May 25, 2021 • By Keith Giles
There was a time not so long ago when people seeking medical diagnosis and treatment had to make an appointment and travel several miles to see a doctor face-to-face in their office building. Those days are quickly fading, as technological advancements have made online video conferences with doctors a practical reality. Hospitals and private practices are adopting new e-healthcare platforms and tele-medicine apps to facilitate more convenient options to serve their patients. But what impact do these new technologies have on a doctor’s in-person or offline practice?
These are the questions that doctoral candidate Haonan Yin PhD ’25 of the UCI Paul Merage School of Business, set out to answer in a recent study conducted with co-authors Ni Huang of the University of Houston C.T. Bauer College of Business and Zhijun Yan of the School of Management and Economics at Beijing Institute of Technology. Their article, “Effects of Online-Offline Service Integration on e-Healthcare Providers: A Quasi-Natural Experiment,” was recently published in Production and Operations Management.
“We wanted to ask two main questions,” says Yin. “First, how do these e-healthcare platforms affect demand for doctors in different channels, online and offline? And second, how does participation in these platforms impact the doctor’s social reputation?”
To answer these questions, Yin and her team leveraged one prominent online healthcare platform in China. “We collected panel data from over 32,000 e-healthcare providers over an eight-month timeframe,” says Yin. Specifically, they measured the number of online consultations and in-person doctor visits and took note of how participation on this platform impacted the social reputations of doctors.
“These e-healthcare platforms allow patients to rate and review their physicians, much like Yelp or eBay do, which creates an accountability system where doctors are given scores depending on patient feedback,” says Yin. “They can also give a gift to their physician if they choose to. The value of the gift represents patient satisfaction.”
After examining the data, Yin and her team concluded that online/offline service integration actually increased the number of consultations overall. However, the number of in-person visits decreased. “This decrease in offline demand is potentially due to the improved integration of a patient’s medical records,” Yin says. “Those traditional in-person visits seem to have been replaced by online appointments where doctors can more easily provide follow-up with their patients.” Also, the ability for doctors to examine patients and answer their questions remotely may reduce the need for in-person visits, freeing clinic and hospital resources for patients requiring more critical care.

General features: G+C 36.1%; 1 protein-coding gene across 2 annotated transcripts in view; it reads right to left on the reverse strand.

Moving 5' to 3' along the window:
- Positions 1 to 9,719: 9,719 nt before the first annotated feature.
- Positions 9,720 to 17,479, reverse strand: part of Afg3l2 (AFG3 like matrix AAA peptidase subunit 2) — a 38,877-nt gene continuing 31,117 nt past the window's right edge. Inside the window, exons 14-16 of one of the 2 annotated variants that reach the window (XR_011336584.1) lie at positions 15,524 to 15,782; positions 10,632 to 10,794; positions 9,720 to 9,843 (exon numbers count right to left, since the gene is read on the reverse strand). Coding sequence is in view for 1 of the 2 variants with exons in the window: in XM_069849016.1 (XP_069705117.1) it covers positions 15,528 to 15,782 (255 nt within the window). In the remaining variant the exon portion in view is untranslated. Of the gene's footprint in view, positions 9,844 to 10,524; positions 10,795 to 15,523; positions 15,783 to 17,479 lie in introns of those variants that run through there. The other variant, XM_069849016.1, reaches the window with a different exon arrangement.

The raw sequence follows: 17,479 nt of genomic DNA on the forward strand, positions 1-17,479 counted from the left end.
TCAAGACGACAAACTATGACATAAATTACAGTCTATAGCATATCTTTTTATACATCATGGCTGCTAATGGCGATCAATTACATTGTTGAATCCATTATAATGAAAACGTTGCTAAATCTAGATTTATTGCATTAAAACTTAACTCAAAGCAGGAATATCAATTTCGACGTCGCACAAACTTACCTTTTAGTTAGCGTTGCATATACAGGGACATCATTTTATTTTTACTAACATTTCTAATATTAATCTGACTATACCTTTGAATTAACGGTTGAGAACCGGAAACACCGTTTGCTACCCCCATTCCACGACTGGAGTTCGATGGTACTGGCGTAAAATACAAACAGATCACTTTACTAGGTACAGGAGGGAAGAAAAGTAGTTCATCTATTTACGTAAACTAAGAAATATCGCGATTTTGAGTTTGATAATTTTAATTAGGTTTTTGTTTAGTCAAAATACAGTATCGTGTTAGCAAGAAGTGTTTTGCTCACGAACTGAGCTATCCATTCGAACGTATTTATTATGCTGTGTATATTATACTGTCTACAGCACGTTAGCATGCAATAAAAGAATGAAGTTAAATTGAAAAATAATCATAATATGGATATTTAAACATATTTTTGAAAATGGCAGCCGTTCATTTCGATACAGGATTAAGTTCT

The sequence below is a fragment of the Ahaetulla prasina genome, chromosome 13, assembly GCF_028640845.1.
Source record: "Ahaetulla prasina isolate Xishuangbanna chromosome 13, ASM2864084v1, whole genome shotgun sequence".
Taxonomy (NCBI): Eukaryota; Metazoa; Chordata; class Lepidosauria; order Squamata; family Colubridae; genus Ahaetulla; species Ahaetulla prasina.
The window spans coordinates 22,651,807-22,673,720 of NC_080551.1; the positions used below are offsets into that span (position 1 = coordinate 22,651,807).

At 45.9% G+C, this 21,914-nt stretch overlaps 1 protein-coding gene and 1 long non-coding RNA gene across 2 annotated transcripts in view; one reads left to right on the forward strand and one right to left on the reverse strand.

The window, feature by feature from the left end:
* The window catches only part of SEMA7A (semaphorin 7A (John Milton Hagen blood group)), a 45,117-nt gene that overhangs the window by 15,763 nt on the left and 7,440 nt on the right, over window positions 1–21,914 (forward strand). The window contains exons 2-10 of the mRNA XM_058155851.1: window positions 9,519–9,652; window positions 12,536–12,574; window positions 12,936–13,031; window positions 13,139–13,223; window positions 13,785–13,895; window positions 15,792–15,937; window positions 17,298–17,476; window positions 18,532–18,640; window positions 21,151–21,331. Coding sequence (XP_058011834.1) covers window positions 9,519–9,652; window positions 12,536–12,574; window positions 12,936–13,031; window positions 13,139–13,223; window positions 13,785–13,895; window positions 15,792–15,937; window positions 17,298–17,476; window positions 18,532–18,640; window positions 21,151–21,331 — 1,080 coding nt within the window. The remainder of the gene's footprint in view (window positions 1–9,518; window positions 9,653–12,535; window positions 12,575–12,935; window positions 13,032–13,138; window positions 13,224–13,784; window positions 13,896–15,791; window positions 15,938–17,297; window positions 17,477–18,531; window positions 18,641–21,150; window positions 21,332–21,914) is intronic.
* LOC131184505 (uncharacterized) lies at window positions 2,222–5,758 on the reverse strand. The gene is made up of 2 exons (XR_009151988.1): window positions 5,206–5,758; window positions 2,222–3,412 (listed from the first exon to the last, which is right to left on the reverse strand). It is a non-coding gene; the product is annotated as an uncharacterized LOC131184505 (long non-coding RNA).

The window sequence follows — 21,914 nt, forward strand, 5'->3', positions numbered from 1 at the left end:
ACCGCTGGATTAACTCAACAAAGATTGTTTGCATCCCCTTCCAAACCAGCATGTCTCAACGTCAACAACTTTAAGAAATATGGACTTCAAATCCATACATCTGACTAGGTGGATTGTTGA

Another fascinating aspect of their research showed that healthcare providers who specialize in chronic illnesses experienced a higher increase in online demand and reputation and a lower decrease in in-person visits. Why? “Perhaps this is because the integration of online/offline services on the platform better serves those chronic disease specialists who need to communicate more often with patients, synchronize medical records, track patient progress, manage treatment and measure outcomes more quickly,” says Yin. Their research has found that integrating online and offline visits is beneficial for patients with chronic illnesses, enabling them to build a long relationship with doctor and improving overall healthcare satisfaction.
On the surface, these e-healthcare platforms appear to be mostly beneficial. However, there may be some unintended downsides. For example, while an online platform could potentially resolve shortages of medical care in regional areas, it might also hurt doctors who serve those smaller communities. “Doctors in the larger cities are typically seen as being more professional or experienced than doctors in smaller towns,” says Yin. “This might not be an accurate assumption, of course. But if patients are more likely to favor doctors in metropolitan areas it could have a negative impact on the practices and reputations of doctors in smaller communities.”
So, the answer to the first question they wanted to answer—how do these e-healthcare platforms affect a doctor’s online and offline demand?—was that it increased the total number of online consultations and reduced the number of in-person appointments.
For the second question—how do these platforms impact doctor’s social reputations?—Yin and her team discovered that the impact was quite positive. “Providers who participated in these e-healthcare platforms saw positive improvement in their professional reputations,” says Yin.
Overall, the increased demand for e-healthcare seems to be driven by positive outcomes for both doctors and patients alike. But moving forward there are still a variety of factors to consider as healthcare continues to move out of the doctor’s office and into the cyber-realm.